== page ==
New-generation oil-burning four-cylinder engine provides added performance and economy to Munich's executive class saloon
16 May 2014

The strong-selling BMW 518d and BMW 520d models have undergone a series of mild running changes which are due to take effect from September 2014 for delivery in the UK.

Key among the modifications brought to the popular executive class saloon and estate is a new-generation turbocharged 2.0-litre four-cylinder diesel engine that is claimed to provide improvements to performance, fuel economy and CO2 emissions.

The B47 designated unit, first unveiled in the facelifted BMW X3, uses the latest common rail injector technology, endowing the reworked 518d with 148bhp and 295lb ft of torque – an increase of 7bhp and 15lb ft on the existing model.

The 520d’s reserves have been boosted by 6bhp to 187bhp, with torque increasing by a similar 15lb ft to the same 295lb ft as the 518d.

Allied to the new engine is a reworked version of BMW’s eight-speed automatic gearbox, which is claimed to bring further fuel savings.

A six-speed manual remains standard on both models. BMW’s official performance claims give the 518d and 520d saloon respective 0-62mph times of 9.5sec and 7.9sec in combination with the optional automatic gearbox, with the 518d and 520d Touring put at 9.9sec and 8.1sec.

At a claimed 65.7mpg and 114g/km, the 518d saloon improves on today’s model by 3.0mpg and 5g/km in automatic guise, with the new 518d Touring recording a combined cycle figure of 61.4mpg.

The 520d saloon is claimed to offer even greater fuel savings. Its 68.9mpg and 109g/km betters today’s model by 6.2mpg and 10g/km when running the revised automatic gearbox. Meanwhile, the 520d Touring is rated at the same 61.4mpg as the 518d Touring.

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Comments
10

16 May 2014
Jaguar's marginally larger 2.2 litre diesel in the XF produces 197bhp. No great inroads made by BMW, still lagging behind Jaguar on the engine front.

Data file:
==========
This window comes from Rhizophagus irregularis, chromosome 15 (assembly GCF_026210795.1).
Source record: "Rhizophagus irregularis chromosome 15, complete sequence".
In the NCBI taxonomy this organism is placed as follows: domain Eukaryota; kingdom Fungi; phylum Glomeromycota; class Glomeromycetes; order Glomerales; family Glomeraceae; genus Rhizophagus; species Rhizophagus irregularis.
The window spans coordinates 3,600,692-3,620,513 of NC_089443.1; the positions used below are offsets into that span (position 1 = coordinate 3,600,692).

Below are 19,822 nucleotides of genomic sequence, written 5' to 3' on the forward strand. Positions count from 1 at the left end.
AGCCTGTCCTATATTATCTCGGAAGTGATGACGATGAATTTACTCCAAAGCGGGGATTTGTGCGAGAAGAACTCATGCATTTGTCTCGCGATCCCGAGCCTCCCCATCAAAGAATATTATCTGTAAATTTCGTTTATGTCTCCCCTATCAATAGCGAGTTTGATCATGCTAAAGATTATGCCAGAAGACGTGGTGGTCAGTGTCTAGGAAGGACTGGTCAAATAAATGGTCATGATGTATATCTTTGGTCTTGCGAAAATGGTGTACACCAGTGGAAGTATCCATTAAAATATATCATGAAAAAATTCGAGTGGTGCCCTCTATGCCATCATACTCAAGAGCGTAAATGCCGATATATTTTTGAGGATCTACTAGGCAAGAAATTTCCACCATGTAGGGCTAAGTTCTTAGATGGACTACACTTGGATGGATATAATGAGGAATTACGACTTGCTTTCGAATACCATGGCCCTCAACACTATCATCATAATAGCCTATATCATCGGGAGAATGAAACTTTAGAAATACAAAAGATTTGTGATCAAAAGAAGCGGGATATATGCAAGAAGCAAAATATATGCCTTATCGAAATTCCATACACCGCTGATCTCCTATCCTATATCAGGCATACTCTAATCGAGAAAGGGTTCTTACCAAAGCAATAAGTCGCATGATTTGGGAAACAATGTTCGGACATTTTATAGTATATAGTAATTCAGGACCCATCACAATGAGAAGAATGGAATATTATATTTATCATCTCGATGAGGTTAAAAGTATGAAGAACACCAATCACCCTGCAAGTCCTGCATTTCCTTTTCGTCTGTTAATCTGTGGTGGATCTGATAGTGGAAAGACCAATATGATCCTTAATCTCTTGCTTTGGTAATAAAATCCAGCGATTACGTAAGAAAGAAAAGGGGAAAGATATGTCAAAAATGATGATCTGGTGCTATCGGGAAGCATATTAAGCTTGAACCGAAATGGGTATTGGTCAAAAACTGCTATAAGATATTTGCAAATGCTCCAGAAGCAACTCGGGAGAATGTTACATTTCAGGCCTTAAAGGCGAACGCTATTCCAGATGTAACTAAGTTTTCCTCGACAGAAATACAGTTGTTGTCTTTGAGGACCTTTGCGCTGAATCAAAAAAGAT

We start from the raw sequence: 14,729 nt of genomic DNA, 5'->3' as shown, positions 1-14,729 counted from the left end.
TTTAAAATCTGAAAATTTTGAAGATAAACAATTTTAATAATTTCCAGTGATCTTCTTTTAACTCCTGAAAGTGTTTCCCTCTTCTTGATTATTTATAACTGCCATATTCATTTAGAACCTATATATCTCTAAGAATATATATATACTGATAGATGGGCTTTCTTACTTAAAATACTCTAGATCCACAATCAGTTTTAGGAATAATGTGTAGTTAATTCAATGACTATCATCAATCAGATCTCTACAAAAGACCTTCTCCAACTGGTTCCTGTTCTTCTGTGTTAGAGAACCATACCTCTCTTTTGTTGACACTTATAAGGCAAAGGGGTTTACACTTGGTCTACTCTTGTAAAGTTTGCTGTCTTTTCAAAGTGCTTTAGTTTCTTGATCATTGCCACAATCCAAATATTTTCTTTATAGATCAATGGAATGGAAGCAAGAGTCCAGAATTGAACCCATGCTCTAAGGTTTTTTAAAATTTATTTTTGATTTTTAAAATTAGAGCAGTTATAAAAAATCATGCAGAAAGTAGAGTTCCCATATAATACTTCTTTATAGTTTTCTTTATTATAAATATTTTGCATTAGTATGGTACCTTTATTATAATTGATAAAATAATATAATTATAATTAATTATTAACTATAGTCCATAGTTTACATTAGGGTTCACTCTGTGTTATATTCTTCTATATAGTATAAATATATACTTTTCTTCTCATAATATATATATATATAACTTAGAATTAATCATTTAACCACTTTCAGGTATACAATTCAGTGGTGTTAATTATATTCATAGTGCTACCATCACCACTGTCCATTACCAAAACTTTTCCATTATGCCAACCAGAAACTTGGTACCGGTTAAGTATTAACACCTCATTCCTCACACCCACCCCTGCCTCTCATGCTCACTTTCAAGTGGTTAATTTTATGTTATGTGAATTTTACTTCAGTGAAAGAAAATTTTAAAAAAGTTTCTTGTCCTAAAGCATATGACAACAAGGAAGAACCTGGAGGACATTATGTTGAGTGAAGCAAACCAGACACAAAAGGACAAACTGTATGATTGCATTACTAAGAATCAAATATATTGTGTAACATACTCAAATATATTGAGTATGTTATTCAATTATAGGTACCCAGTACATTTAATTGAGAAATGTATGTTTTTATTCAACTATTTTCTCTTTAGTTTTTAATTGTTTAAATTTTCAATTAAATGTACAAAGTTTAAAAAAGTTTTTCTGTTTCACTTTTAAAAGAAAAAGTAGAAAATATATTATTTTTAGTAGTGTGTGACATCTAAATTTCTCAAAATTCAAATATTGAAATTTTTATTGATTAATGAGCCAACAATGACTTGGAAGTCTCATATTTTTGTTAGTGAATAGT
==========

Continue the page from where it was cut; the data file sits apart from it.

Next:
16 May 2014
Roadster wrote:

Jaguar's marginally larger 2.2 litre diesel in the XF produces 197bhp. No great inroads made by BMW, still lagging behind Jaguar on the engine front.

Roadster, you make me laugh. I hope you're just joking but I fear you're not. The XF may have more power but it's slower to 60mph and only does 54.3mpg whilst emitting 139g/km CO2. Hardly impressive figures. The only thing really wrong with BMW's current diesels is their refinement. Hopefully these new engines have addressed that.

16 May 2014
Roadster wrote:

Jaguar's marginally larger 2.2 litre diesel in the XF produces 197bhp. No great inroads made by BMW, still lagging behind Jaguar on the engine front.

Jaguar's 2.2 is 10% larger than BMW's 2.0 litre. Thus the BMW has a higher specific output. In theory if it was a 2.2 it would produce 207.7bhp

 

16 May 2014
The 525d has the same engine but with 215hp.

16 May 2014
Roadster wrote:

Jaguar's marginally larger 2.2 litre diesel in the XF produces 197bhp. No great inroads made by BMW, still lagging behind Jaguar on the engine front.

Hit your jaguar sales targets this week? You are comedy gold. German Gold obviously... as Jaguar Gold is seriously lagging behind on the Carat Front.

17 May 2014
Smilerforce wrote:
Roadster wrote:

Jaguar's marginally larger 2.2 litre diesel in the XF produces 197bhp. No great inroads made by BMW, still lagging behind Jaguar on the engine front.

Hit your jaguar sales targets this week? You are comedy gold. German Gold obviously... as Jaguar Gold is seriously lagging behind on the Carat Front.

Its not even Jaguars engine, its a PSA/Ford one..

16 May 2014
More power, greater economy combined with minuscule emissions. Impressive stuff. On paper at least. When will the mighty Germans let the European Drive Cycle reflect real-life driving? If ever!

16 May 2014
fadyady wrote:

When will the mighty Germans let the European Drive Cycle reflect real-life driving? If ever!

Do the Germans have their own test or something?


18 May 2014
bomb wrote:
fadyady wrote:

When will the mighty Germans let the European Drive Cycle reflect real-life driving? If ever!

Do the Germans have their own test or something?

Following persistent criticism of the EDC tests failure to reflect real-life driving conditions (in cases more than 30 miles off) the new tests are planned to tackle this growing discrepancy and the German car makers are trying to delay it's enforcement. I didn't make it up. This matter has been reported. I made the comment given the overwhelming German car makers' control of the European market and the car makers association. Perhaps I should have added car makers in my original comment to avoid it being seen as nationalistic in any way.

16 May 2014
D4 181bhp, 104g/km and 70.6mpg..

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